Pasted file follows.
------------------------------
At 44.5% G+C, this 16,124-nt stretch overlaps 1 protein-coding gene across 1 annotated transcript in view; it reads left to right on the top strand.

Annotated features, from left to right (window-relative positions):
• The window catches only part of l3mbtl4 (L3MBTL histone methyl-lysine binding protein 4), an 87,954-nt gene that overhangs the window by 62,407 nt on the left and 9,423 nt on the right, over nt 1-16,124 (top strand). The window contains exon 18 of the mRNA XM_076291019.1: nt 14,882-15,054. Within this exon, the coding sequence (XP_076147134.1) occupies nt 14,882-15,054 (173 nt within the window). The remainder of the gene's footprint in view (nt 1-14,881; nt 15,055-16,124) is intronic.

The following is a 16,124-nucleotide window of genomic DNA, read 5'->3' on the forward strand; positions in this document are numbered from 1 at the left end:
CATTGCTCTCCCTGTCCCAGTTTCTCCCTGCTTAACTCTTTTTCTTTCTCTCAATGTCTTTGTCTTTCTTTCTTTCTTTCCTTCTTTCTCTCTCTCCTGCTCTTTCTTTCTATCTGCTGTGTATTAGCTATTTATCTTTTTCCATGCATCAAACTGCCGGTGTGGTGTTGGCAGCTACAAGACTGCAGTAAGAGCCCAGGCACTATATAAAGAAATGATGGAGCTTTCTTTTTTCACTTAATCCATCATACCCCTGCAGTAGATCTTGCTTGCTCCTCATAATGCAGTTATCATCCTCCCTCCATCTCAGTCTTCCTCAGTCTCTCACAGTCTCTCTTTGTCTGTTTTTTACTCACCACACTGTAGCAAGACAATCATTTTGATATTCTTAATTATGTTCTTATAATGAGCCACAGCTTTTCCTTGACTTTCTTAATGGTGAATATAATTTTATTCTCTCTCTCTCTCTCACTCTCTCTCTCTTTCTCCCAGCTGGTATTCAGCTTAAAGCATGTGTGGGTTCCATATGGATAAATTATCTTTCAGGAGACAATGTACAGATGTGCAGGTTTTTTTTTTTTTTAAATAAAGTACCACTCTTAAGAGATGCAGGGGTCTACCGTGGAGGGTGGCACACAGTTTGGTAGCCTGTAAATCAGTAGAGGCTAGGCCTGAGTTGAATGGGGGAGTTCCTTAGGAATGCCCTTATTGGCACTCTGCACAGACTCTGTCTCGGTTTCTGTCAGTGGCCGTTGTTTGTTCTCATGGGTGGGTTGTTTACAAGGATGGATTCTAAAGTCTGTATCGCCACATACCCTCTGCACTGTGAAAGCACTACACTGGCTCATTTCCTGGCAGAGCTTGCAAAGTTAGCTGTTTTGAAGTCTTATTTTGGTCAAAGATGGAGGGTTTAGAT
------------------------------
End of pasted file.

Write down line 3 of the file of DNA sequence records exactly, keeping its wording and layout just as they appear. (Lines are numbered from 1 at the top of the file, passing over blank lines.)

• The window catches only part of l3mbtl4 (L3MBTL histone methyl-lysine binding protein 4), an 87,954-nt gene that overhangs the window by 62,407 nt on the left and 9,423 nt on the right, over nt 1-16,124 (top strand). The window contains exon 18 of the mRNA XM_076291019.1: nt 14,882-15,054. Within this exon, the coding sequence (XP_076147134.1) occupies nt 14,882-15,054 (173 nt within the window). The remainder of the gene's footprint in view (nt 1-14,881; nt 15,055-16,124) is intronic.